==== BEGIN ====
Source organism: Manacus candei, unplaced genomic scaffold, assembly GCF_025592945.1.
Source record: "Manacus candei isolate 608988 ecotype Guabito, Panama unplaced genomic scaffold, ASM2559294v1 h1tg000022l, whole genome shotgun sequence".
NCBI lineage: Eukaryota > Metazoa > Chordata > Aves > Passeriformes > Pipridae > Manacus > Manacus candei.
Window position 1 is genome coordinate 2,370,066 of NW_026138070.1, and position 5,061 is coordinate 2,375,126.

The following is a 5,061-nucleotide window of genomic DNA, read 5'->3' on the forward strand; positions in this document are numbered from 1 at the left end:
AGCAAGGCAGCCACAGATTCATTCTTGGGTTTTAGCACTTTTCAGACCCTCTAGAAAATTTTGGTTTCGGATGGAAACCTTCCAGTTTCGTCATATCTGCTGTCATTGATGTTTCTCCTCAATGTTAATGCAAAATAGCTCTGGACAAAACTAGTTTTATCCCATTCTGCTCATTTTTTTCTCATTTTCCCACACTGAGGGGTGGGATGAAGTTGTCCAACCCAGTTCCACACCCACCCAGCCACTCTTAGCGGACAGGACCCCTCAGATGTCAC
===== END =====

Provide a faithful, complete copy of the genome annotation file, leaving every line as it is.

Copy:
Source organism: Manacus candei, unplaced genomic scaffold, assembly GCF_025592945.1.
Source record: "Manacus candei isolate 608988 ecotype Guabito, Panama unplaced genomic scaffold, ASM2559294v1 h1tg000022l, whole genome shotgun sequence".
NCBI lineage: Eukaryota > Metazoa > Chordata > Aves > Passeriformes > Pipridae > Manacus > Manacus candei.
Window position 1 is genome coordinate 2,370,066 of NW_026138070.1, and position 5,061 is coordinate 2,375,126.

The following is a 5,061-nucleotide window of genomic DNA, read 5'->3' on the forward strand; positions in this document are numbered from 1 at the left end:
AGCAAGGCAGCCACAGATTCATTCTTGGGTTTTAGCACTTTTCAGACCCTCTAGAAAATTTTGGTTTCGGATGGAAACCTTCCAGTTTCGTCATATCTGCTGTCATTGATGTTTCTCCTCAATGTTAATGCAAAATAGCTCTGGACAAAACTAGTTTTATCCCATTCTGCTCATTTTTTTCTCATTTTCCCACACTGAGGGGTGGGATGAAGTTGTCCAACCCAGTTCCACACCCACCCAGCCACTCTTAGCGGACAGGACCCCTCAGATGTCAC